“We want to grow and expand our
business and teach others about opportunities in entrepreneurship over selling drugs.” –
20-year old Black Entrepreneur Marlin Gipson
What on Earth does a Black man have to do to be legitimate, respected and accepted without prejudice today in society?
It is rather troubling to see events unfold where a legitimate young brother and his crew working hard to pursue their dreams of owning and running a business, only to have their images publicly ridiculed and openly challenged by a Precinct One Constable Deputy Shane Cates.
These are young men trying to do right things the right way.
Marlin Gipson started at the bottom in a competitive business environment and is following the rules of engagement in business as he competes with other Black, White and Hispanics lawn services doing the same job.
A Little History
For hundreds of years during slavery, Black men were treated like breeder bulls and work horses only good for sunrise to sunset work and sowing seeds that bring about stronger chattel to work fields and support the plantation.
These Mandingo Black men were loved for their muscle and brawn, but also were hated because the master could not” measure up” in many ways.
When situations created fits of jealousy that became obvious, a Black man was whipped and beaten to within one inch of life, but not enough to hurt his stock or prevent him from returning the fields or the bedroom to produce – and that ain’t fake news history either.
From May 2 to May 10, 1963, the nation bore witness as police in Birmingham, Alabama, aimed high-powered hoses and sicced snarling dogs on black men, women and even children who wanted just one thing — to be treated the same as white Americans.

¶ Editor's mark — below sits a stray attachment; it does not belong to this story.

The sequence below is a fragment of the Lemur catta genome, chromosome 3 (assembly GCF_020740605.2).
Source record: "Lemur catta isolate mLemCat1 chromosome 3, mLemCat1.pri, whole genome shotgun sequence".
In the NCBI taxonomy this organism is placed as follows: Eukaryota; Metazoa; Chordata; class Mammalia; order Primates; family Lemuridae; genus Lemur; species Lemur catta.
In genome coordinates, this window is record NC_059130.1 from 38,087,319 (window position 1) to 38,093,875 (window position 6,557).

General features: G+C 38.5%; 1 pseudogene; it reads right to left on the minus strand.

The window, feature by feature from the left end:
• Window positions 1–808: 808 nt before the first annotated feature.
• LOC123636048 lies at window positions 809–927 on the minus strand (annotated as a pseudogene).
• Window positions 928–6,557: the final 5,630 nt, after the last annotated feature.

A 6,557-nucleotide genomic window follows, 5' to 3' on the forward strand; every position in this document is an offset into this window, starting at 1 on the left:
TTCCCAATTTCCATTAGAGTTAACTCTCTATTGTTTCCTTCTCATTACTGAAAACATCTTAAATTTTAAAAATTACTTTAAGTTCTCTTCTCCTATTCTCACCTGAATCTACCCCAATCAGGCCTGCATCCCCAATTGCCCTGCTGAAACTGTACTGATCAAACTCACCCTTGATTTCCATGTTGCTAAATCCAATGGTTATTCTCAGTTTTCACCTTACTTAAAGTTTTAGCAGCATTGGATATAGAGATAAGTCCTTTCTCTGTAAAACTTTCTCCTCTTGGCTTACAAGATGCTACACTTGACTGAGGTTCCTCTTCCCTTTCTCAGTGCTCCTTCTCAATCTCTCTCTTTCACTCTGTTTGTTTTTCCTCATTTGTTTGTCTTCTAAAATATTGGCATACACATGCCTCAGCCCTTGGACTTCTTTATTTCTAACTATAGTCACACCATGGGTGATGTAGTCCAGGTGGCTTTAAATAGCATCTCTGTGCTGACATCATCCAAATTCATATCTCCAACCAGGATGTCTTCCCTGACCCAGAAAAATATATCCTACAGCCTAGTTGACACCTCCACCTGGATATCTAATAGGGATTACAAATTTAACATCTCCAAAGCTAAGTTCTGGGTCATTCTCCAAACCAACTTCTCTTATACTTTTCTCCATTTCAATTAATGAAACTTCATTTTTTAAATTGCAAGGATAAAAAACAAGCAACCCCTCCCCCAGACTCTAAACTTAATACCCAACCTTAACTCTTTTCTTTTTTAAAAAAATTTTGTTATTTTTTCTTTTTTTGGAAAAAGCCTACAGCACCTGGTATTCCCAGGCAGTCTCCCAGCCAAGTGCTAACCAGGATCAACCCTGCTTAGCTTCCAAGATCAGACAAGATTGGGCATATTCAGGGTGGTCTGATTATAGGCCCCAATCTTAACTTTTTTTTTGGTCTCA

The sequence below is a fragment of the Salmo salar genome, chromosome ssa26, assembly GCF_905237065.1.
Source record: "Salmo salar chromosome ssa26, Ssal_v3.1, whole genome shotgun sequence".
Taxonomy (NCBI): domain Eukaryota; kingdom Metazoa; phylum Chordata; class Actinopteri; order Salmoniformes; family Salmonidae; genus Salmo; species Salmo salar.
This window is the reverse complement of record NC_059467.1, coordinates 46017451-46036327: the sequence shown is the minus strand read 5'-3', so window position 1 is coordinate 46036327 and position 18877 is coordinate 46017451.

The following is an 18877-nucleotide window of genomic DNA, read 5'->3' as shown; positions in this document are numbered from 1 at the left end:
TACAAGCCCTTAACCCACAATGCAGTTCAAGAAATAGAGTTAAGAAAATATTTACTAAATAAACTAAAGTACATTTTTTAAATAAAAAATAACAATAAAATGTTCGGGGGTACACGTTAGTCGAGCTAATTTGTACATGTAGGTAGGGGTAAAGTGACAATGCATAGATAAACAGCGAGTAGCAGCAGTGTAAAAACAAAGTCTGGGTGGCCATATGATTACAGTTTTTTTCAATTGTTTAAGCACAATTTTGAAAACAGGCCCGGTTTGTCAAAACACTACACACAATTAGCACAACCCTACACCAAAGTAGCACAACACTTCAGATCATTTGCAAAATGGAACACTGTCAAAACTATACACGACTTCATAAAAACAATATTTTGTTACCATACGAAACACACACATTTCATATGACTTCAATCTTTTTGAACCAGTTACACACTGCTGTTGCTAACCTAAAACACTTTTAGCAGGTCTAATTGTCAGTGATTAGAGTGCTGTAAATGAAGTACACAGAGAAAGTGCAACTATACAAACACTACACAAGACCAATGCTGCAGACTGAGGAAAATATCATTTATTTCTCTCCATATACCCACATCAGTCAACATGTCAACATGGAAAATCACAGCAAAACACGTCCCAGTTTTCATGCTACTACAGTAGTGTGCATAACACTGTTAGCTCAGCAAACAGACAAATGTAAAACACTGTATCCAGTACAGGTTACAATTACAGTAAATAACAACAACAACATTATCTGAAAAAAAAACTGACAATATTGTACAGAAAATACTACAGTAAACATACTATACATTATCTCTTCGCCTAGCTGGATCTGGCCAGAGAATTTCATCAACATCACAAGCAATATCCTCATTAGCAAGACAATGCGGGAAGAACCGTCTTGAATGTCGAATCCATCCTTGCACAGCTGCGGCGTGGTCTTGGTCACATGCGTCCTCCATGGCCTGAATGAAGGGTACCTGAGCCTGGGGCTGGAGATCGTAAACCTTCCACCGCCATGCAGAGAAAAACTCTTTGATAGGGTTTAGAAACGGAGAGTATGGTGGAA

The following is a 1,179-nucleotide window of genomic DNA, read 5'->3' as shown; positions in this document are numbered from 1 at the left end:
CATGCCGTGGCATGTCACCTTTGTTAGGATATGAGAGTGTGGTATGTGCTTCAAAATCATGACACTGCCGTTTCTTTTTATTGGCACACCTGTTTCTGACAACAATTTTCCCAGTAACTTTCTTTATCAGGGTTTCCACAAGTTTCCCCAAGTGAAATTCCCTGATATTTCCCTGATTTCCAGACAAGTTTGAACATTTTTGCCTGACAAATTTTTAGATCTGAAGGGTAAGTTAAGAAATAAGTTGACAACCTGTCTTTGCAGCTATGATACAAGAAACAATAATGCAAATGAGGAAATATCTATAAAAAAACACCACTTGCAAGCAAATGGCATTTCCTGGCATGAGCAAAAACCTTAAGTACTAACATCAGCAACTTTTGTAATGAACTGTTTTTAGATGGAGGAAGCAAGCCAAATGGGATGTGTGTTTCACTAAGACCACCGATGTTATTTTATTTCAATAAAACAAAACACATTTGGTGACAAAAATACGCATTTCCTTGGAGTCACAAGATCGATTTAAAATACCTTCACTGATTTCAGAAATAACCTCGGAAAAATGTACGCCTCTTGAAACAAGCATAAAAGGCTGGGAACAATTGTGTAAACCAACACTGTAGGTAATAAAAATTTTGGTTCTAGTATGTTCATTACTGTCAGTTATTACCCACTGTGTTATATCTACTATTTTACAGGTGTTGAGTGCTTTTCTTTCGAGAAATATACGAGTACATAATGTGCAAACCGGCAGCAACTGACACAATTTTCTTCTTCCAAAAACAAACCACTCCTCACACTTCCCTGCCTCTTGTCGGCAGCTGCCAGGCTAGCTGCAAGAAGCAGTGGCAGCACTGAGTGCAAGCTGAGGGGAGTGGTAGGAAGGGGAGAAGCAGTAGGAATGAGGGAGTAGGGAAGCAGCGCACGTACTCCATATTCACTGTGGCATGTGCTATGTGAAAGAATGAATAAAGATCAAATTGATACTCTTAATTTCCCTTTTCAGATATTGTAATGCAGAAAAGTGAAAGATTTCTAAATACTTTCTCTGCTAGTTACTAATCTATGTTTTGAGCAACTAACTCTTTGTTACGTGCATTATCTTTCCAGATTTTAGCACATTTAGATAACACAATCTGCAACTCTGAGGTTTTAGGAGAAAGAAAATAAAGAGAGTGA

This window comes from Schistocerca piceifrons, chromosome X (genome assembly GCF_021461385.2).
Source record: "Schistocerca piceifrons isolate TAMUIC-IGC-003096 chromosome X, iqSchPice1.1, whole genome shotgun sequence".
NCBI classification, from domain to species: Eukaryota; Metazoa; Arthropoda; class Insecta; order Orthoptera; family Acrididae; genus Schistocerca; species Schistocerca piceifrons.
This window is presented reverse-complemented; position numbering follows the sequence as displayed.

Led by an unapologetic racist cop named Eugene “Bull” Connor, Birmingham cops brazenly attacked protesters — and the television cameras covering the drama broadcasted their brutality to the rest of the country. Connor became a living symbol of Southern bigotry and Birmingham became ground zero in the struggle for civil rights.
Unfortunately, the more things change, the more they stay the same…or get worse.
Brilliance vs Buffoonery
Starting and working a business from inception to action is difficult within itself and public perception can be the difference between success and failure.
The young brothers put their best feet forward and put their dream in motion and none of their plans involved robbing, hurting or killing anyone. They were out in the open, working during daylight hours and had business cards to show potential customers.
Why then was it necessary for a Precinct One Constable to go to great lengths to inconvenience law abiding citizens and harass them when it was plain they had not ill intentions.
What’s wrong with the picture is simple. In the United States, police officers still continue to have little to no respect for Black men and we still have police officers have their own fears and mental problems and need some serious counseling, retraining and treatment when dealing with African-Americans and working the beat in our neighborhoods.
Some Whites officers even still have a difficult time accepting Black initiative and creativeness and ability to conceive a winning plan and put it into action.